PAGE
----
The local evolution of behavioural strategies seems to provide better conditions for cooperation than global evolution, except when considering Group II norms under certain specific parameter conditions (see Fig. 4b). For moderate to high values of \(\delta\), we see that local evolution improves cooperation because it slows down the transmission of AllD in the population. Suppose that agent Z is free-riding and that his behaviour is particularly fruitful in a sparse network where only his neighbours—a very small subset of the population—are aware of this high payoff and will adopt the selfish AllD strategy with some probability. As the density of the network (defined as \(\lambda\), the probability of two edges being connected in the Erdös Rényi random network) increases, the subset of agents in the network witnessing Z’s success rises, increasing the number of players potentially adopting a more selfish strategy within any single evolutionary step. Hence, low density and local evolution are able to slow down the proliferation of universal defection and provide favourable conditions for large scale cooperation. Furthermore, for a given network, if the reputation broadcasting is sufficiently inefficient with respect to the speed of evolution, defection yields on average higher payoffs. There is always some probability, however (and this probability is higher for higher \(\delta\)s and lower \(\alpha\)s), that unconditional defectors are recognized and socially punished by the leading eight norm who refuses helping them. In these latter cases, AllD players obtain individually low payoffs, hence they are replaced by the leading eight strategists. In global evolution, what matters is the relationship between the two average payoffs, which means that single AllD players are protected by their better average performance. Local evolution provides better conditions than global evolution for cooperation also for a wider range of parameter values concerning the speed of evolution (\(\alpha\)), the probability of reputation broadcast (\(\delta\)), the probability of cognitive error (\(\nu\)) and the initial proportion of AllD players.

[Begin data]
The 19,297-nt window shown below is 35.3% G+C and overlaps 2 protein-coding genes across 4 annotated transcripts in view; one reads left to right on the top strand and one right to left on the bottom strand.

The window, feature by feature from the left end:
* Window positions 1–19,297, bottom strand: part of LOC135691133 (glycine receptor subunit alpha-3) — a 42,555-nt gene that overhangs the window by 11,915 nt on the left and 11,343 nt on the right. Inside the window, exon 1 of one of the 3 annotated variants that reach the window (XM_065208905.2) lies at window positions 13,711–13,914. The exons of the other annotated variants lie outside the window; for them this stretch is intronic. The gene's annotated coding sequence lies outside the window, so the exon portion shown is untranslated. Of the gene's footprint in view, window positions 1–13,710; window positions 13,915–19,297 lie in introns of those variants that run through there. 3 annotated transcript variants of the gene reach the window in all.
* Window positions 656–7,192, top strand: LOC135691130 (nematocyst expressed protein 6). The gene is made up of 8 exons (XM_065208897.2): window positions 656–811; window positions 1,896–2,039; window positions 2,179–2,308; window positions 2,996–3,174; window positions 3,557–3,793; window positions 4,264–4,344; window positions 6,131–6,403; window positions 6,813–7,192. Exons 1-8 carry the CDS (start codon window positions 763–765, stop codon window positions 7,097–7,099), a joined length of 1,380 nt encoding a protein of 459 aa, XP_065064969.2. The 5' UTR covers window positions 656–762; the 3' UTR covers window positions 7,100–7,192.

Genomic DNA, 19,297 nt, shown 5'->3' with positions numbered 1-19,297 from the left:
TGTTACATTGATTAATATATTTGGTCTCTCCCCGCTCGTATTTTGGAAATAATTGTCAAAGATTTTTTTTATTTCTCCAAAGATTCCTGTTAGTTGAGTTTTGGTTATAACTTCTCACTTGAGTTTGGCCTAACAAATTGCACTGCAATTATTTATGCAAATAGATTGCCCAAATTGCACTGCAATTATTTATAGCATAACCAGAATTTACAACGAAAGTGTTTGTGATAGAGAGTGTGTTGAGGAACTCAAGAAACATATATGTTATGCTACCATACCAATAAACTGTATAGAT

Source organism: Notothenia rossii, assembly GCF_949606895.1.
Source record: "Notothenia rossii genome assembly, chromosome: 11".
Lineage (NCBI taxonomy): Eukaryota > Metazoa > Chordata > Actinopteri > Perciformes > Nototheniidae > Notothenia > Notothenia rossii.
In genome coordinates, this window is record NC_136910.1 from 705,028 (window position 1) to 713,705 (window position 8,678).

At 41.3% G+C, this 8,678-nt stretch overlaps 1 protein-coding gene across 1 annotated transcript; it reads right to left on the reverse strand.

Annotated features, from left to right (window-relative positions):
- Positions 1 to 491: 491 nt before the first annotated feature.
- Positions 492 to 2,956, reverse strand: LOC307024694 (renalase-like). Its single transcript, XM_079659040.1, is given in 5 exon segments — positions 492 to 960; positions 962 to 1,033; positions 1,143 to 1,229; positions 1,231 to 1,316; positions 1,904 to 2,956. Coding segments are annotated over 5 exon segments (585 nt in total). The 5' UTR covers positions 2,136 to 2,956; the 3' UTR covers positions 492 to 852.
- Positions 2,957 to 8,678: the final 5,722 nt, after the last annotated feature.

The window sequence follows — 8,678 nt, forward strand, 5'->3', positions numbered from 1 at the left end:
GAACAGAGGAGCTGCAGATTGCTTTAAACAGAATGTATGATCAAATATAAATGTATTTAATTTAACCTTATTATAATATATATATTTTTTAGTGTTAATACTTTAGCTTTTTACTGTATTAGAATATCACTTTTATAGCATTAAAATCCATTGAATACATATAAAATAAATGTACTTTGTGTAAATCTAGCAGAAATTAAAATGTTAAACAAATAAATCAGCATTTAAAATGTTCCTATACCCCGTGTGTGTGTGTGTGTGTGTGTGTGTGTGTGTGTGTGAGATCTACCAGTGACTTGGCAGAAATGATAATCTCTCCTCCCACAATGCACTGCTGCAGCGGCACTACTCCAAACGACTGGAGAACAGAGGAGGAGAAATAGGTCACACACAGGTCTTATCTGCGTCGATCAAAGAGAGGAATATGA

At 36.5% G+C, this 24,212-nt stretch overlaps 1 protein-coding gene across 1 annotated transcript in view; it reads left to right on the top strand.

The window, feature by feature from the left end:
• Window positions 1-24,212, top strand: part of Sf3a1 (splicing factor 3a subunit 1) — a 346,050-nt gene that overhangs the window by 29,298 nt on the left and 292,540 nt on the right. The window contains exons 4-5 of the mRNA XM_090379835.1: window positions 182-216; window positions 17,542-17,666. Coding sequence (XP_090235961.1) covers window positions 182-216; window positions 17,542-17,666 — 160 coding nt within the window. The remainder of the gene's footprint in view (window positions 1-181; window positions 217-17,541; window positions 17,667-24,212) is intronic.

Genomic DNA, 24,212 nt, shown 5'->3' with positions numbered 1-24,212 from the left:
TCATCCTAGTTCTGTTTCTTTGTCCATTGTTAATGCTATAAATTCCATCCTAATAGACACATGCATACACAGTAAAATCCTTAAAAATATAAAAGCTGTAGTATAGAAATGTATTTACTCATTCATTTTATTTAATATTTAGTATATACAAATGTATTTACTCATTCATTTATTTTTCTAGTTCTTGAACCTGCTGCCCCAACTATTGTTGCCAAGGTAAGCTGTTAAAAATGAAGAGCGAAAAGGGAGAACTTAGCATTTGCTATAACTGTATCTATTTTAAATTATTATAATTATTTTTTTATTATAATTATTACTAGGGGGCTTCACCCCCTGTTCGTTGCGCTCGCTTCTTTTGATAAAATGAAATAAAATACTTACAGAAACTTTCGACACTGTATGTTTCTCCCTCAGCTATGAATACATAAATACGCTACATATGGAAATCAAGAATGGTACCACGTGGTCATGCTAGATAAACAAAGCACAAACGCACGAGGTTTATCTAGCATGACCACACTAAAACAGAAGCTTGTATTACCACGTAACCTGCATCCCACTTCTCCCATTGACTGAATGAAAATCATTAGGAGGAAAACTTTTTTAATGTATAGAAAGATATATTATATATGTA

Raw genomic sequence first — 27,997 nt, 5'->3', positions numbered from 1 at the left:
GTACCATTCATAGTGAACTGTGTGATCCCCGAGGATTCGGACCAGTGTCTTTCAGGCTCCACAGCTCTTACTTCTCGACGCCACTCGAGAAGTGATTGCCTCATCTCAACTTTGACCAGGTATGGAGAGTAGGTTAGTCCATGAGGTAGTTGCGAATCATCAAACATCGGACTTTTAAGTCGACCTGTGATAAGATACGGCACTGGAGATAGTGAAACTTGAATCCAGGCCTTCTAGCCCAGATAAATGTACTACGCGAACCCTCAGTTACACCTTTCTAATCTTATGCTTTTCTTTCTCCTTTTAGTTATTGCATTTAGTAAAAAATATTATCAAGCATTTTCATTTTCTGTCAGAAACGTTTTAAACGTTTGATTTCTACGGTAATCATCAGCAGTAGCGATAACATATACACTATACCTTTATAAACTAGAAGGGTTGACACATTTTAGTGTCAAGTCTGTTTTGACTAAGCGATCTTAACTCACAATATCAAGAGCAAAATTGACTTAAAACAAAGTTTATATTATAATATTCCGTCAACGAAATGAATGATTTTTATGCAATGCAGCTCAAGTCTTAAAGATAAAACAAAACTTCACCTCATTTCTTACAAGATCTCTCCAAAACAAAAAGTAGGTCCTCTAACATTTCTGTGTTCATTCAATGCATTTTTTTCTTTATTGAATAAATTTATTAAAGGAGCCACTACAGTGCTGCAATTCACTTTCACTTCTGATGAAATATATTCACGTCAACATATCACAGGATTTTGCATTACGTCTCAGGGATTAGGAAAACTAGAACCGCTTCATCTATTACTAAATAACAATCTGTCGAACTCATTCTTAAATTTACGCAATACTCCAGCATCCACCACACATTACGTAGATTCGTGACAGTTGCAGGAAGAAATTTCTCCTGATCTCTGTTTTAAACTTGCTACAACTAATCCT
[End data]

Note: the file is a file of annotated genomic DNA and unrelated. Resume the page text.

Another main difference between global and local evolution regimes is that the success of the leading eight norms considering local selection is more differentiated. We have shown that the leading eight maintain high levels of cooperation when agents are arranged on networks using global or local reputation and evolution. They resist unconditional defectors when there is no error in information transmission. When faced with error, extreme initial proportions of unconditional defectors within the population, faster rates of evolution, or larger networks, we find an inherent weakness of group II strategies.